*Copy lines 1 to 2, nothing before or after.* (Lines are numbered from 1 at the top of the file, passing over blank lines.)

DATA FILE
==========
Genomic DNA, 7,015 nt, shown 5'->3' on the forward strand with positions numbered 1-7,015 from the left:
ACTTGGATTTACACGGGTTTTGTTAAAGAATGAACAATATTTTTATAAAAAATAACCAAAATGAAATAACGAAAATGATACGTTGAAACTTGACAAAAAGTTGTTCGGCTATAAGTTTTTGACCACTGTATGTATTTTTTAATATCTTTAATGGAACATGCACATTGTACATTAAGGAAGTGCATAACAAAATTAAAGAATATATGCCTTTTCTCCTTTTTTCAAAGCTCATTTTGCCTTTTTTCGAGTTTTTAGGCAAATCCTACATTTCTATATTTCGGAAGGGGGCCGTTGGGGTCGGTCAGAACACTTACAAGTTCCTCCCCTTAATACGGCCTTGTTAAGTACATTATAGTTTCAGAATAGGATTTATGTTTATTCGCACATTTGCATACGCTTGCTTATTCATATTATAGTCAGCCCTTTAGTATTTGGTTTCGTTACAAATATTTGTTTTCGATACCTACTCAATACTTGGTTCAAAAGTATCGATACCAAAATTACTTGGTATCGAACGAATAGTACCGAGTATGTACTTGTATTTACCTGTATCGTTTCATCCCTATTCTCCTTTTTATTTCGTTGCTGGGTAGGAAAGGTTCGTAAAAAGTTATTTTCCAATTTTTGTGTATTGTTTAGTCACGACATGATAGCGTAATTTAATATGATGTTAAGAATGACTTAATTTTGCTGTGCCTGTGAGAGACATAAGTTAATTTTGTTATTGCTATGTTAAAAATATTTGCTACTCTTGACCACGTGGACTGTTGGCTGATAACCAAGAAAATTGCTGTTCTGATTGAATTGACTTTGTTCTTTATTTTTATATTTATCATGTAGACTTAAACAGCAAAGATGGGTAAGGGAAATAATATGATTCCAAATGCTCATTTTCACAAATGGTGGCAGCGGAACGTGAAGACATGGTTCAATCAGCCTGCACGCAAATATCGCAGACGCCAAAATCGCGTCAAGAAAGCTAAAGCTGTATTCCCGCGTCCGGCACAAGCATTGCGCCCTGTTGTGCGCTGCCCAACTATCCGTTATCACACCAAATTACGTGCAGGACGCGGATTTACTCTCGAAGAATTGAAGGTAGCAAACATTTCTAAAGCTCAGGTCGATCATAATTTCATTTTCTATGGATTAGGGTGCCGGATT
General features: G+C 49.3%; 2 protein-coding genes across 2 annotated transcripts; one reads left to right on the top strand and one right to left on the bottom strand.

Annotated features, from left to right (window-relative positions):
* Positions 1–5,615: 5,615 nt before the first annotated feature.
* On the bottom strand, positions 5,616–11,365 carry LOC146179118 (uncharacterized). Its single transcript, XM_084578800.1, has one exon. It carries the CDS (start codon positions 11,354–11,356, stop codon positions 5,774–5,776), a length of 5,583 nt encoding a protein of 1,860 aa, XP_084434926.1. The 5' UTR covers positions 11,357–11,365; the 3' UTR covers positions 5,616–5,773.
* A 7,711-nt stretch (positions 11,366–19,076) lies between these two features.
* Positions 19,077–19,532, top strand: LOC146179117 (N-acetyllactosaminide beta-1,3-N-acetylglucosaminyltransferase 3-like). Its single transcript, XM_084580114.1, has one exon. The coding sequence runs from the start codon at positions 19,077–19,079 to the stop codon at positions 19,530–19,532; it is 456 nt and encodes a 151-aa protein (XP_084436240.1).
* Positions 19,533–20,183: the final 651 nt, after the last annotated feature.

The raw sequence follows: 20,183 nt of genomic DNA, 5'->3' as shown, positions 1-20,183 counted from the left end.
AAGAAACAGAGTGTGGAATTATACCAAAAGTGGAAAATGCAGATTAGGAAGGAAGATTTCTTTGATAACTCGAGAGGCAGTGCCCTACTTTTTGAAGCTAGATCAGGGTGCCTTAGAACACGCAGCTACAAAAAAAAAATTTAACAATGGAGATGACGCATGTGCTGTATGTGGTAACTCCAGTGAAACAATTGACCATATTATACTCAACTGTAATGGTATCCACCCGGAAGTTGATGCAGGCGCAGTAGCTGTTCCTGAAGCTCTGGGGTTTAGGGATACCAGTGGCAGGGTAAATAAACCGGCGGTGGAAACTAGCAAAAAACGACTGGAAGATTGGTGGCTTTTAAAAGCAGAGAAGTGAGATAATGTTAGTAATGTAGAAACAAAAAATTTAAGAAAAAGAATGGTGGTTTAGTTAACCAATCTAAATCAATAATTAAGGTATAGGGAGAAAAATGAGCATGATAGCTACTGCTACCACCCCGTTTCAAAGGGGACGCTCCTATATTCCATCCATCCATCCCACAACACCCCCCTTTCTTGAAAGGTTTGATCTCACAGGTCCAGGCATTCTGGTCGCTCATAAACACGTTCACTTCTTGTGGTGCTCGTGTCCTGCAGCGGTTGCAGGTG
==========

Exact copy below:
Genomic DNA, 7,015 nt, shown 5'->3' on the forward strand with positions numbered 1-7,015 from the left:
ACTTGGATTTACACGGGTTTTGTTAAAGAATGAACAATATTTTTATAAAAAATAACCAAAATGAAATAACGAAAATGATACGTTGAAACTTGACAAAAAGTTGTTCGGCTATAAGTTTTTGACCACTGTATGTATTTTTTAATATCTTTAATGGAACATGCACATTGTACATTAAGGAAGTGCATAACAAAATTAAAGAATATATGCCTTTTCTCCTTTTTTCAAAGCTCATTTTGCCTTTTTTCGAGTTTTTAGGCAAATCCTACATTTCTATATTTCGGAAGGGGGCCGTTGGGGTCGGTCAGAACACTTACAAGTTCCTCCCCTTAATACGGCCTTGTTAAGTACATTATAGTTTCAGAATAGGATTTATGTTTATTCGCACATTTGCATACGCTTGCTTATTCATATTATAGTCAGCCCTTTAGTATTTGGTTTCGTTACAAATATTTGTTTTCGATACCTACTCAATACTTGGTTCAAAAGTATCGATACCAAAATTACTTGGTATCGAACGAATAGTACCGAGTATGTACTTGTATTTACCTGTATCGTTTCATCCCTATTCTCCTTTTTATTTCGTTGCTGGGTAGGAAAGGTTCGTAAAAAGTTATTTTCCAATTTTTGTGTATTGTTTAGTCACGACATGATAGCGTAATTTAATATGATGTTAAGAATGACTTAATTTTGCTGTGCCTGTGAGAGACATAAGTTAATTTTGTTATTGCTATGTTAAAAATATTTGCTACTCTTGACCACGTGGACTGTTGGCTGATAACCAAGAAAATTGCTGTTCTGATTGAATTGACTTTGTTCTTTATTTTTATATTTATCATGTAGACTTAAACAGCAAAGATGGGTAAGGGAAATAATATGATTCCAAATGCTCATTTTCACAAATGGTGGCAGCGGAACGTGAAGACATGGTTCAATCAGCCTGCACGCAAATATCGCAGACGCCAAAATCGCGTCAAGAAAGCTAAAGCTGTATTCCCGCGTCCGGCACAAGCATTGCGCCCTGTTGTGCGCTGCCCAACTATCCGTTATCACACCAAATTACGTGCAGGACGCGGATTTACTCTCGAAGAATTGAAGGTAGCAAACATTTCTAAAGCTCAGGTCGATCATAATTTCATTTTCTATGGATTAGGGTGCCGGATT